Thanks for nothing, Punxsutawney Phil. I take that back. I'm grateful, even for winter.
At 7:25 a.m. on the blustery first Thursday of February, groundhog Phil (no last name provided) waddled out at Gobbler’s Knob in Punxsutawney, Pennsylvania, to the cheers of thousands of humans who were frigid with anticipation of his winter forecast.
Within seconds, Phil reportedly spotted his shadow, just as 106 of his predecessors, all of them named Phil, have done over the course of this 137-year tradition. Can’t help but wonder if Phyllis might be a little braver.
Anyway, we are in for six more weeks of winter.
By “we,” I want to emphasize that we are not talking about those of you living where the palm trees sway. I am referring to people held hostage by the cold, gray days of snowy elsewhere. Not to make it all about me, but this includes me as I sit at my desk 172 miles from Gobbler’s Knob. We call it Cleveland.
To the disappointed and utterly disgusted, I long for the words to help you see the poetry of this season. It would help me, too.
The drama of winter hardship
Winter is a true hardship for many and let us acknowledge this. For many of us, however, it’s more of an inconvenience. Snowfall forces us to hunker down, to slow our movements and tame our days. As a culture, we Americans do not celebrate delays, and cancellations make us despair. Lots of drama.
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I do not exempt myself from this unfortunate habit. On the day before Christmas Eve, a winter’s storm upended plans across our region with the speed of a thundering locomotive. My daughter was on a flight with her family – my grandchildren, let’s be clear. Just as I was pulling into the airport, she texted that the plane was rerouted and headed back to Boston. I will spare you a description of my demeanor on the long, scary drive home, except to say that those of you who complain that I’m too cheerful (you know who you are) have no idea what you’re talking about.
Hours before that storm hit, I had applied dozens of snowflake decals to windows throughout our house because apparently, I am 65-year-old first grader. Six weeks later, the decals are still on the windows because they make my husband Sherrod smile. The last two days here have been shockingly sunny, and the decals are throwing snowflake shadows onto doors, rugs and furniture and, occasionally, on the backs of our two dogs. They are both rescues; Franklin, who is 11, was 9 weeks old when we adopted him. Four-year-old Walter has a more complicated back story, as he was rescued from the streets when he was about a year old.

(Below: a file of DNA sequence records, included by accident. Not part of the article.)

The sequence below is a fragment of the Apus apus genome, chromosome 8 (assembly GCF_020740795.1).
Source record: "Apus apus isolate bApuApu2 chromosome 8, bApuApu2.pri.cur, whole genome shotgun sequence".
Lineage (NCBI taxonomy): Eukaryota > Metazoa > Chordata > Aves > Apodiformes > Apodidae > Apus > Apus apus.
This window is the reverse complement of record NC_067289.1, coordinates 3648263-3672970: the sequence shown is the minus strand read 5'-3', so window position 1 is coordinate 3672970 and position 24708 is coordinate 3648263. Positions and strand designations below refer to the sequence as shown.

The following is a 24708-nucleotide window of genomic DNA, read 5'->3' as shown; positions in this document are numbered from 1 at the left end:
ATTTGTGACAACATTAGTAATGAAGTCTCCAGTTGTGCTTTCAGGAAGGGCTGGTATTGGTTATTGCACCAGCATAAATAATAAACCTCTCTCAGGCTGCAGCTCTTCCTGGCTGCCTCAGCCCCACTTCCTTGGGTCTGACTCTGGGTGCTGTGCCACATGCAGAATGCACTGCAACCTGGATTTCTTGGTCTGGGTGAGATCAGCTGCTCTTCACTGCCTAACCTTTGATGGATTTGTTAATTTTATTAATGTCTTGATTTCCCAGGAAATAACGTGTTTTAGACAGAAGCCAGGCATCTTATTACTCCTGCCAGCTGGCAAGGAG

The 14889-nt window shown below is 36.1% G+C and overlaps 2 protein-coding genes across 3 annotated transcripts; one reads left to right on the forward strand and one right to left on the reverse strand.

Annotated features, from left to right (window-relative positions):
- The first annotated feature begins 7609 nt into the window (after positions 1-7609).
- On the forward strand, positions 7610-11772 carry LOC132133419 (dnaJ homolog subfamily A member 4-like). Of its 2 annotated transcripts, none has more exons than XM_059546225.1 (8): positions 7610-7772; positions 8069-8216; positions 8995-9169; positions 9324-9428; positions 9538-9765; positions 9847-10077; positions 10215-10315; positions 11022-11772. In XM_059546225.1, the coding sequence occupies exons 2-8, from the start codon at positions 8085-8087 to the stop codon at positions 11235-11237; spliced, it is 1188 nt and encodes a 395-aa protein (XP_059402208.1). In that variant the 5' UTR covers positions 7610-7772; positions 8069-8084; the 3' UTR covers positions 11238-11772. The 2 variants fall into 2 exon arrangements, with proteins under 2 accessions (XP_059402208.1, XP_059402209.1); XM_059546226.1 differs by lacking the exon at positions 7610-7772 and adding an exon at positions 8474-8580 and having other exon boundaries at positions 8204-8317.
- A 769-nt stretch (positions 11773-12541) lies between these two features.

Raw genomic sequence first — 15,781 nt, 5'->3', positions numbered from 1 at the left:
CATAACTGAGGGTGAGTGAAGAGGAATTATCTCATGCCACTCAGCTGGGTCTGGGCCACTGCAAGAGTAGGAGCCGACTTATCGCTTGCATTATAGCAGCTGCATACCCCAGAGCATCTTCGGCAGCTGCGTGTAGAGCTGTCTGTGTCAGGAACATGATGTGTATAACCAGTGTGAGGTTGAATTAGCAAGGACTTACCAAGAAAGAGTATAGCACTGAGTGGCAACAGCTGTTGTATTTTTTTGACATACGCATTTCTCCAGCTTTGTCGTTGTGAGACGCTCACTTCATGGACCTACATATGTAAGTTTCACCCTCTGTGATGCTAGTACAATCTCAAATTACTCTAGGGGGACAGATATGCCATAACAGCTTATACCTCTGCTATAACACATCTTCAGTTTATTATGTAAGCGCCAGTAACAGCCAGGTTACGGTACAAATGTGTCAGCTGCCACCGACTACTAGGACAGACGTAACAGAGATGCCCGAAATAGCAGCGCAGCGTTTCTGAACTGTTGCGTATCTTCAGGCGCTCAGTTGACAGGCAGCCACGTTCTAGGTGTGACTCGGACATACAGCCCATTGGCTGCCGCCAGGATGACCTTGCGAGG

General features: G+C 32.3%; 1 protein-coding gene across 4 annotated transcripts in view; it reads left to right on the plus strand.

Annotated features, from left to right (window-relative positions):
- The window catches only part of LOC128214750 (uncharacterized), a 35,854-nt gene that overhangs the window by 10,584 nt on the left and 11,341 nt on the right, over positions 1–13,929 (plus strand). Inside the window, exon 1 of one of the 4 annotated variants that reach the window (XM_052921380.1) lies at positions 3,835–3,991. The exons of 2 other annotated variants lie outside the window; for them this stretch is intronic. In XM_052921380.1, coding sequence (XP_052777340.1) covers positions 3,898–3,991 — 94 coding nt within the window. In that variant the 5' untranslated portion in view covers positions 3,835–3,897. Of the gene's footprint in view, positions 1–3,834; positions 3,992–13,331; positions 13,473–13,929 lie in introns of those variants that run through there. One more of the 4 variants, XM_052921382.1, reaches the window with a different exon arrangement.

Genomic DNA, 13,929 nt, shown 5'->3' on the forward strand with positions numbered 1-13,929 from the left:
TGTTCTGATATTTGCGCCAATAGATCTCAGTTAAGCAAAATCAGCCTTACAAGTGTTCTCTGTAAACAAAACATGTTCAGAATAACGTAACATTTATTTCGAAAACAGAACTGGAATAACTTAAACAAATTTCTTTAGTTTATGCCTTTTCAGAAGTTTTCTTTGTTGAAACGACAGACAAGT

Walter is an anxious little guy no matter how often we cuddle him, and until recently we just thought this was who he is meant to be. As our beloved vet said, we don’t know what happened to Walter before he was ours. Then winter intervened. During a recent cold spell, I bought him a cable-knit sweater and it changed his life. It turns out all Walter needed was to feel hugged every minute of the day and night. Now we have a little pile of those sweaters, and whenever I fold and stack them on top of the dryer it feels as if we have a toddler again. Sherrod says try not to say that out loud.
Under one of our decal-laden windows, four glass paperweights are lined up on a table next to my favorite reading spot in the living room. They represent the four seasons, and I bought them one at a time from the Corning Museum of Glass as our family of grandchildren grew. For years, I had only three, for autumn, winter and spring. When he was 9, grandson Clayton asked why one was missing. I explained that I was the only family member born in summer and they’re a bit pricey.
“I think you’re worth it,” he said.
We ordered it that day.
Grateful for all seasons, even winter
Those glass paperweights mean different things to our eight grandchildren. Ten-year-old Leo always checks to make sure the order of placement is correct, as the current season is always on the far left. Five-year-old Ela likes to mix them up to see if I notice. Seven-year-old Carolyn warns me to keep them away from her little brother. They seem to agree that the winter glass, with its crystal snowflakes, is the most magical. Christmas may be involved.
On Feb. 1, I flipped the page on the wildlife calendar that hangs to the left of the kitchen sink. I buy it each year from the same artist, not to tracks the days but to feel the greeting each morning from her whimsical animals. Right now, pink pelicans are gossiping in our kitchen.
When I was younger, as recent as a decade ago, I used to flip the calendar on the last day of winter months. Not anymore. Feels like wishing away a day, which strikes me as ungrateful. I don’t know how many winters I have left. I hope for many, and so it seems only right that I try to find at least one reason to be glad each day is here.
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Toward that goal, I have a large and hollow ceramic rooster on our kitchen counter that, over a year’s time, fill with my notes of gratitude. Some days, that takes a bit of creative thinking (see daughter’s rerouted flight, above), but it seldom takes much effort to find what I’m looking for, which is a reason to be glad I am alive, even in winter.
Especially in winter, because here we are. Lucky you, lucky me.
USA TODAY columnist Connie Schultz is a Pulitzer Prize winner whose novel, “The Daughters of Erietown,” is a New York Times bestseller. You can reach her at CSchultz@usatoday.com or on Twitter: @ConnieSchultz
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This article originally appeared on USA TODAY: Groundhog Day results: Why I'm grateful, even for winter